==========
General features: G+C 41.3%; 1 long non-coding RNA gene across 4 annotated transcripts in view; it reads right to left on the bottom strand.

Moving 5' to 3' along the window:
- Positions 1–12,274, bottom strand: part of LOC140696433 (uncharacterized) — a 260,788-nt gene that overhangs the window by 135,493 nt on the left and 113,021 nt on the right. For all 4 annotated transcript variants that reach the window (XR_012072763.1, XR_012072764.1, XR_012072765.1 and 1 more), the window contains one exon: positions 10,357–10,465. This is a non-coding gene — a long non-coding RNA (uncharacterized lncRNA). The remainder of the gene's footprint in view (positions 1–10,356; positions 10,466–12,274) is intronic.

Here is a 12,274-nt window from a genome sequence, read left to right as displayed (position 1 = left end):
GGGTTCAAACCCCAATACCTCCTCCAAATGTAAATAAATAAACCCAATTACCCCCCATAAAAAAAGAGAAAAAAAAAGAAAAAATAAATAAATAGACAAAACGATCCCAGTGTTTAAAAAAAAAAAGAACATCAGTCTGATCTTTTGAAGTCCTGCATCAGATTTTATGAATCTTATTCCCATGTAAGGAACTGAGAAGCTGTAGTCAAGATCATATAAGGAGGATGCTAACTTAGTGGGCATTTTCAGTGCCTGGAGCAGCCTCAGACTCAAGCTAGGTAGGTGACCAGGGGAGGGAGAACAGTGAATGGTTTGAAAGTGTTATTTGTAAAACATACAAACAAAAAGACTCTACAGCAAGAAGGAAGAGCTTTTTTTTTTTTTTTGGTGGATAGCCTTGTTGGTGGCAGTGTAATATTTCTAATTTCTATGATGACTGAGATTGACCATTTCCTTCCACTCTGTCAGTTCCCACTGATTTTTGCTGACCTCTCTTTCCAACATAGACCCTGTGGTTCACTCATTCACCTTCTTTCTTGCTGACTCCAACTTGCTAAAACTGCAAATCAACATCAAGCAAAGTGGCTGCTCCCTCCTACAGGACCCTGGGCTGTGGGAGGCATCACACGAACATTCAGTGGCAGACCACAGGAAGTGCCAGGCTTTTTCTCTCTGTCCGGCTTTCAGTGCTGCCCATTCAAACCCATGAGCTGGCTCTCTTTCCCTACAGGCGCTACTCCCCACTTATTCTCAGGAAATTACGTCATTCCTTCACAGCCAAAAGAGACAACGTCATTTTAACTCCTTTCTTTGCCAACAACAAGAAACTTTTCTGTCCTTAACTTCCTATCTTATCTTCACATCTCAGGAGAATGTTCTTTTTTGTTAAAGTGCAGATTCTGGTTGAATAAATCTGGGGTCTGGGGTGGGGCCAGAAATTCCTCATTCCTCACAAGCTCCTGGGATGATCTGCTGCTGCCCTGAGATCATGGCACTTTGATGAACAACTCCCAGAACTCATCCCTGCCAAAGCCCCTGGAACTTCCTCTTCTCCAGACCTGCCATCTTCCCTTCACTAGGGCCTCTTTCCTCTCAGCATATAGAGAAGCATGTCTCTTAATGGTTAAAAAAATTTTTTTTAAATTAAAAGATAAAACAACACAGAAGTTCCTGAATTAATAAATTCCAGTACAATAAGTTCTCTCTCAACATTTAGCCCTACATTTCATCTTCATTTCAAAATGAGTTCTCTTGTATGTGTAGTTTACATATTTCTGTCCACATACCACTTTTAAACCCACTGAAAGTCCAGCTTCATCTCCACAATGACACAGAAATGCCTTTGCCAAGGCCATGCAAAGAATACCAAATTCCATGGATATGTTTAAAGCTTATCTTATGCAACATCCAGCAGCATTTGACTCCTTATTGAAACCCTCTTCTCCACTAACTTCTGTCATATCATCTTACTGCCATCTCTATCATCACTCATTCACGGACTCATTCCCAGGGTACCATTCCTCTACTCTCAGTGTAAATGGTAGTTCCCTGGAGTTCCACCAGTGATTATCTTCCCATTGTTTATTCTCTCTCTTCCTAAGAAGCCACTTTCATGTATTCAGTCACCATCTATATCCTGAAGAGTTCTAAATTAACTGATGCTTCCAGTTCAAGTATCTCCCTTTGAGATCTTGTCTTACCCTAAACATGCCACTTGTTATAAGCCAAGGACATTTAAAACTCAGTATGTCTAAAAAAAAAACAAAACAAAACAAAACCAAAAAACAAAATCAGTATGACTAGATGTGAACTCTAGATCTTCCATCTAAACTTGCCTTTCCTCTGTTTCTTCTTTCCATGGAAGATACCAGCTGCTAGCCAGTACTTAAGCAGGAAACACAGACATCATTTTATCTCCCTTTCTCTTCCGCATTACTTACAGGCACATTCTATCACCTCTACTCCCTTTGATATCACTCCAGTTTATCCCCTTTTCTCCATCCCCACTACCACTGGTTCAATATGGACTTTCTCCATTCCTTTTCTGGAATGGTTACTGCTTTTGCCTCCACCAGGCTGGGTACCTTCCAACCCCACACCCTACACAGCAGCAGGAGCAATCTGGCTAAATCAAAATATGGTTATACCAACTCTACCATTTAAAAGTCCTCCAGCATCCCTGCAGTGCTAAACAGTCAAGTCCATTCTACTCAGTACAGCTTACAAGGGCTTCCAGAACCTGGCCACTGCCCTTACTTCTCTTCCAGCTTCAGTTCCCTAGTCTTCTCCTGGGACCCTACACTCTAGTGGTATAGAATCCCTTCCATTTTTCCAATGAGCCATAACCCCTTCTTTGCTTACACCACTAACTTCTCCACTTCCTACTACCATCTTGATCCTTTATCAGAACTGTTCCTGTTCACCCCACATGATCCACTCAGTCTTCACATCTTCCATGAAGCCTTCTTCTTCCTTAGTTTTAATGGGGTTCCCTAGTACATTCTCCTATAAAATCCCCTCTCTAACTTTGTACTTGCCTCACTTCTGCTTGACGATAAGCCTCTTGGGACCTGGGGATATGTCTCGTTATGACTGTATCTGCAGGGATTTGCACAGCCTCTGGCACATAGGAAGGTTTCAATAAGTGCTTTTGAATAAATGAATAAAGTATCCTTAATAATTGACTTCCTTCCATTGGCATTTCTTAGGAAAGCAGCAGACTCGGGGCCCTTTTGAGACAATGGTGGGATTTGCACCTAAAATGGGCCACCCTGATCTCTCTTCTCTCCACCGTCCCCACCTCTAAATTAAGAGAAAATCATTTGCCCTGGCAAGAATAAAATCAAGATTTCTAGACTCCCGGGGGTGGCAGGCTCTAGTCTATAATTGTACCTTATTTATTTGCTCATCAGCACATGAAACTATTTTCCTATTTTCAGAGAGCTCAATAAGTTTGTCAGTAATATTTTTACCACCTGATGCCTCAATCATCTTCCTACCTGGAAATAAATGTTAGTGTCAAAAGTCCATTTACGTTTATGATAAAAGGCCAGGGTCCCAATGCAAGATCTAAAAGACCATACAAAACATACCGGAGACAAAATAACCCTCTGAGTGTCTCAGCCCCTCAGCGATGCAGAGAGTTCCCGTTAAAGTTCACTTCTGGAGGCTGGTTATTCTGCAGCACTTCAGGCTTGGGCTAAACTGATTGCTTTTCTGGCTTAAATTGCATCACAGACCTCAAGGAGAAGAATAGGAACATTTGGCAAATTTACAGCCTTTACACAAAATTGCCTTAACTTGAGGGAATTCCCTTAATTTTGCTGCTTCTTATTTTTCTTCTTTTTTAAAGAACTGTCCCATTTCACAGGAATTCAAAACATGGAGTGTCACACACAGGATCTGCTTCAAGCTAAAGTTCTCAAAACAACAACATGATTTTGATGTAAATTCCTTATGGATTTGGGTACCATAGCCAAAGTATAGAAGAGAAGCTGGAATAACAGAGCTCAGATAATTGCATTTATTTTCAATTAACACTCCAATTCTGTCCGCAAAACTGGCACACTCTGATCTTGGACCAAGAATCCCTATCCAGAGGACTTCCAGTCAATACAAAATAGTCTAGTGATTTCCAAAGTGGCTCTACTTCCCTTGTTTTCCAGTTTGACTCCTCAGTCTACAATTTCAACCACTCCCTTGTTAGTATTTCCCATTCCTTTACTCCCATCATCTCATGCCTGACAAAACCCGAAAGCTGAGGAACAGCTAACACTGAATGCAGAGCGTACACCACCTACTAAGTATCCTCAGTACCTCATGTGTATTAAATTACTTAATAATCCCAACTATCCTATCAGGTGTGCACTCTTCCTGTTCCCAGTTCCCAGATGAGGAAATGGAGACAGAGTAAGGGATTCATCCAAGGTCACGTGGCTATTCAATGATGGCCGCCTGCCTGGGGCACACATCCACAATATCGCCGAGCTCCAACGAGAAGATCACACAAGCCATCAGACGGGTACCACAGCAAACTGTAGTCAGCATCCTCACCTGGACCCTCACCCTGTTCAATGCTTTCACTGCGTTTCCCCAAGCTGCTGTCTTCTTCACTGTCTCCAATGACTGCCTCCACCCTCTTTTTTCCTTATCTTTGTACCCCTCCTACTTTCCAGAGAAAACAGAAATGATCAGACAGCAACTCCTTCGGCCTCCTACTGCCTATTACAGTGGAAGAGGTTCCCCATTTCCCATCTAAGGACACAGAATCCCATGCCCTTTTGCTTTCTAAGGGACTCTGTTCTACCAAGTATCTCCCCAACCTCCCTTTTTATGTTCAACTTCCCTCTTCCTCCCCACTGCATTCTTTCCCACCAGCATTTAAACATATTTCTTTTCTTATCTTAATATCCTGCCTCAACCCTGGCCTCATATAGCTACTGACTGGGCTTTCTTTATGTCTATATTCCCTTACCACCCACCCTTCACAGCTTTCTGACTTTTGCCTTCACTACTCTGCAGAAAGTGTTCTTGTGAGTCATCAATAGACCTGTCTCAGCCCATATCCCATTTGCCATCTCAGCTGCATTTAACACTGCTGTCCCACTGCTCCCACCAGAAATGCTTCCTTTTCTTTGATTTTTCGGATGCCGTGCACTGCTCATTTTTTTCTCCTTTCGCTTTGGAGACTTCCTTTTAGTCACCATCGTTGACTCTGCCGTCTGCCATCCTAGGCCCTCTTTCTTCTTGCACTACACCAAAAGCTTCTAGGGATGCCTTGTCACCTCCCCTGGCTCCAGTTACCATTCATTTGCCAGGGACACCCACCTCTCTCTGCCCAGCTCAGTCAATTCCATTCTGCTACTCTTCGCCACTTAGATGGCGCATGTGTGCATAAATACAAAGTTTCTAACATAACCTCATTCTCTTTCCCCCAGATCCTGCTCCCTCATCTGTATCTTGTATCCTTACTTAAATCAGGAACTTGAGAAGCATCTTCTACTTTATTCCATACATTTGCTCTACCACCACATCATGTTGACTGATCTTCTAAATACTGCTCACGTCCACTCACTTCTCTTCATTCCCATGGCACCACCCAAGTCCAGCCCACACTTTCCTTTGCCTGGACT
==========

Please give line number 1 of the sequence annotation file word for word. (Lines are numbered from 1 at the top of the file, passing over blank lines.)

General features: G+C 41.3%; 1 long non-coding RNA gene across 4 annotated transcripts in view; it reads right to left on the bottom strand.